I’m sure this decision garners it more fans. Good on them!

Rating: 85

Ardbeg 15 Years Cadenhead 1994

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Distillery/Brand: Ardbeg | Region: Islay | ABV: 56% | Color: Chardonnay
Nose: 24 | Taste: 23 | Finish: 23 | Balance: 23 | Rating: 93

There’s a certain old school way of making single malt whiskies that I really like. No frills. Just good old-fashioned traditional whisky making.

Distill some quality spirit. Stick it in a high quality bourbon cask. Let it sit and pull out all the flavors. Don’t mix it with any other liquid to balance out any flavors. Serve it at cask strength. Sit back and enjoy.

I miss those days. Of whisky making, that is. I’m not old enough to miss those actual days. But I sure as hell can appreciate them. Which brings me to my first ever Cadenhead whisky. It is also my first ever independent Ardbeg. And most importantly it is my first ever single cask Ardbeg.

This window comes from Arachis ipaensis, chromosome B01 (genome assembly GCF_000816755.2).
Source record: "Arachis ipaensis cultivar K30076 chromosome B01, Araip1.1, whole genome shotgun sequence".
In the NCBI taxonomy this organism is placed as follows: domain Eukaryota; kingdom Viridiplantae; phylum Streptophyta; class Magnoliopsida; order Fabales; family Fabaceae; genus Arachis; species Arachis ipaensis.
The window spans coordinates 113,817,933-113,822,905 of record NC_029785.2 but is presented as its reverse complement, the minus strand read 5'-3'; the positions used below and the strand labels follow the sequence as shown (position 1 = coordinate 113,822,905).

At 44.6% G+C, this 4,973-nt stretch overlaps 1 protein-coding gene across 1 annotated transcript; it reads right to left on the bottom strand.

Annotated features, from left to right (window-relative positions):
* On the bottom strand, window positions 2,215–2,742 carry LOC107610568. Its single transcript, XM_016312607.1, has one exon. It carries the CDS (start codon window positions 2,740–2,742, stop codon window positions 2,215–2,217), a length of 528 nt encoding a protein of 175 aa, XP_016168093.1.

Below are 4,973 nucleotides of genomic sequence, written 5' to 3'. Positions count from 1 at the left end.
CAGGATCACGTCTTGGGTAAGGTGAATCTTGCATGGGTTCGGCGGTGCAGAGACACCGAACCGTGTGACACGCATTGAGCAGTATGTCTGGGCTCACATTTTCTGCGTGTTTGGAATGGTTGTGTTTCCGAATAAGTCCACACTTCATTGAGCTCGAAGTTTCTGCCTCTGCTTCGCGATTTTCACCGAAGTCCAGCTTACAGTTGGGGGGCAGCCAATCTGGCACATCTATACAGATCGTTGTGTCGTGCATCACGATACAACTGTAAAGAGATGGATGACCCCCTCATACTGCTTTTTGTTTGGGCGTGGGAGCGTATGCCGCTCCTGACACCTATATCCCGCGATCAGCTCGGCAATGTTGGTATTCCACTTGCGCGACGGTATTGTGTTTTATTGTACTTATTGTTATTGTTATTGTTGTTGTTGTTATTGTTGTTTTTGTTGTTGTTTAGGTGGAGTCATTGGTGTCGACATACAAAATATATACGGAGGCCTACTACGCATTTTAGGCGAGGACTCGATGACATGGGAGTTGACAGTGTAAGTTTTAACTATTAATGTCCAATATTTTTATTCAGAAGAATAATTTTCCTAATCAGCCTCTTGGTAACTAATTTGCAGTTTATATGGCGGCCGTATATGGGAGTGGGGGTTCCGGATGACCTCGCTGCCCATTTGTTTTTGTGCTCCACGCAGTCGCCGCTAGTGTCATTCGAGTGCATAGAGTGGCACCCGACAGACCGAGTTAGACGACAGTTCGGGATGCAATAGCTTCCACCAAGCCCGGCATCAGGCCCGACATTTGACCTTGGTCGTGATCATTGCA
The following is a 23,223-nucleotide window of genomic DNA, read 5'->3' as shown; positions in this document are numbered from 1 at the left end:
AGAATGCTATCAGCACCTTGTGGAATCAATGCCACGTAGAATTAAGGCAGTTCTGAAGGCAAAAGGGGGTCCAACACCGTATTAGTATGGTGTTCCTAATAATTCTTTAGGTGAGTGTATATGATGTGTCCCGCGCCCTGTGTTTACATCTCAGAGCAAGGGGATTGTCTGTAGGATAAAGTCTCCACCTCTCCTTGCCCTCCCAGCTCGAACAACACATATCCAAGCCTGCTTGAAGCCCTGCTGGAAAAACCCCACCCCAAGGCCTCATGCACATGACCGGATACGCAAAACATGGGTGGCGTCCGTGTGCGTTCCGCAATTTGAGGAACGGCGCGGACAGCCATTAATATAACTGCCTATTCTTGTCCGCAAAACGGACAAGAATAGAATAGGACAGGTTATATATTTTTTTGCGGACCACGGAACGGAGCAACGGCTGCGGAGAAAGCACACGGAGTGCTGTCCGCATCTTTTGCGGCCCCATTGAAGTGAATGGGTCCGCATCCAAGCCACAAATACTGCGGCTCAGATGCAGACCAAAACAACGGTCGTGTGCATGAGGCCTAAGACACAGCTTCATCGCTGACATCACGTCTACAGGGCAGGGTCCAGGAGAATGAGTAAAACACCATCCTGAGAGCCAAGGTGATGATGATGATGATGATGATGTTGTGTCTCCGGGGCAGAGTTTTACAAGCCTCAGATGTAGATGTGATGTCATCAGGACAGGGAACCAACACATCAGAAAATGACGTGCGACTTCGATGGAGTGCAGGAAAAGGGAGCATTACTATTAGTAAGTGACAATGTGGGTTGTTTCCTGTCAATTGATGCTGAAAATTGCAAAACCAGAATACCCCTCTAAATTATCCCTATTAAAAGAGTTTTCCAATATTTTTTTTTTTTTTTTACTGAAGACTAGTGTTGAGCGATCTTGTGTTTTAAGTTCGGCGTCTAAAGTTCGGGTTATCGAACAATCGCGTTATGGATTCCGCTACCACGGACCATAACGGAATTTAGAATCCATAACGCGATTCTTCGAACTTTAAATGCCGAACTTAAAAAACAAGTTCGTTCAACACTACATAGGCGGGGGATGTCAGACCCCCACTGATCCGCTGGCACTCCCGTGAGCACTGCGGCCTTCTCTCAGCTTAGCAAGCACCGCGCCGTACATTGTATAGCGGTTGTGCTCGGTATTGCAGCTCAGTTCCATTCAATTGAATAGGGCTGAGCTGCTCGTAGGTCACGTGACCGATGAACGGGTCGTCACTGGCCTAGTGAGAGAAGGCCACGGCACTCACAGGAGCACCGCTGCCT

So there’s a lot of special firsts here for me. And I tell you this is well worth the occasion.

There’s not a lot of literature for this particular bottling (most independents are notoriously difficult to get info on) and so the only thing I know is that this was distilled in 1994, bottled in February 2010, matured exclusively in a bourbon hogshead for 15 years, one of 268 bottles produced and served at a cask strength of 56%.

Nose: Peat. Grist. Lemon. Lime. Citrus. Fruits. Melon. It’s very sweet. Crystallised sugars. Cigar ash. Vanilla. Liquorice. Barley. Oak. Toast. Smoked oysters. Green apple. Reminds me of the Still Young when I first had it. Same controlled peaty elegance. Also very similar to the recent spate of young Kilchomans that I’ve been tasting. This is a beautiful nose. Something very old-fashioned about it.

Palate: Lemon. Spices. The delivery is quite sharp. Sponge cake. All spice. Mid-palate it starts to get a little burnt. Oak. Cigar leaf. Quite salty. But very crisp. Young green apple crisp.

Finish: Long. Oak. Spices. There’s something mildly bitter here.